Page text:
Google is finally starting to see some heavy hitters coming up to bat against their Nest products, and the first popular contender is a company that was never really not on the scene. In fact, Honeywell was in the connected thermostat and home automation game long before Google started eying Nest. Honeywell is also the only one of the two with a thermostat on the market that you can buy from an HVAC contractor--and that kind of market deployment experience is something that Google should definitely be afraid of. Honeywell has been making devices for residential housing for a long, long time, and their HVAC game is strong.
But what really makes the Honeywell Lyric, the new thermostat recently announced last week, a real competitor for the space that Google Nest has captivated so thoroughly? A huge threat from Honeywell, as I've already mentioned, is their vast experience in this field, even in the field of smart thermostats. And Honeywell hasn't abandoned their old products to pursue the Lyric either--the Evohome system just got an update this week to support the smartwatch Pebble, and they're pairing with Apple's HomeKit. That's a pretty expansive push for integration, which is something the industry can only benefit from. The Honeywell Evohome was especially noteworthy because it allowed users to control multiple thermostats and change the temperate of rooms dynamically to fit that living space. This kind of tailored usage is something that obviously impacted the design of the Lyric.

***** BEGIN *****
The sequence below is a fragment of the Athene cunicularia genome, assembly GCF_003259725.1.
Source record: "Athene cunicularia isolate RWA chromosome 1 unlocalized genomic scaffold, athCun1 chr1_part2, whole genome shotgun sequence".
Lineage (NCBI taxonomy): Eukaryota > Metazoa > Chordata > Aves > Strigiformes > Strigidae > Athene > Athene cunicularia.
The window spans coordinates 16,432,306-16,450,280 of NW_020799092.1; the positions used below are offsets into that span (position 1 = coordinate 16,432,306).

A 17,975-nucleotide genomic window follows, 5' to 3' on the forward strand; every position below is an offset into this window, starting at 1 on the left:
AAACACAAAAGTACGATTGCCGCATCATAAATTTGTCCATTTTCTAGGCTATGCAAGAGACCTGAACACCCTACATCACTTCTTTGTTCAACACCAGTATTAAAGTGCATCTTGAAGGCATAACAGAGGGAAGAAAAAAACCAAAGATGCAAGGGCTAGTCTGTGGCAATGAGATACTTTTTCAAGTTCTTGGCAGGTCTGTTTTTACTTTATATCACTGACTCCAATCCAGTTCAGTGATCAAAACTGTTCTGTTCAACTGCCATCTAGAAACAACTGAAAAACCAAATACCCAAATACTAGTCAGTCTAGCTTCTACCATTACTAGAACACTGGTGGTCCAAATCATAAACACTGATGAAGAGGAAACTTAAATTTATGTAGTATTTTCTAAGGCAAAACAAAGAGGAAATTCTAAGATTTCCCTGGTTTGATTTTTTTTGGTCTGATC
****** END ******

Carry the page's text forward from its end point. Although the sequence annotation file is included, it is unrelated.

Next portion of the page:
Lyric's real defining feature right now is called Fine Tune. It's a system that combines geofencing strategies (RFID, GPS, etc.) with environmental sensors so that the thermostat isn't just reacting to a pre-programmed schedule, but is adapting live to your locations and conditions. You may have your thermostat programmed for every day of the week, but what about when you take off early one day? Your thermostat will see you coming using GPS, and despite it's predetermined schedule, will change to accommodate you when you get home--which includes looking at humidity and other factors that affect perceived temperature. It's not necessarily that the system is learning your schedule, just "adapting." This is the kind of intelligent behavior that many Internet of Things companies talk about extending to their products, but this is one of the first times we've really seen it in action, and built-in to a product launch.
In all likelihood, these kinds of features will be available to Nest users at some point. We're still very early in this market, and honestly it's going to be very difficult for companies to offer unique features. Both Nest and Lyric have similar aesthetics and integrate similarly, but they may play better with their own environments, so that's going to depend on if you already have a bunch of Honeywell appliances, etc. But still, it's an extremely exciting addition to the space, and Honeywell is a company with a real reputation--so I expect to see only good things.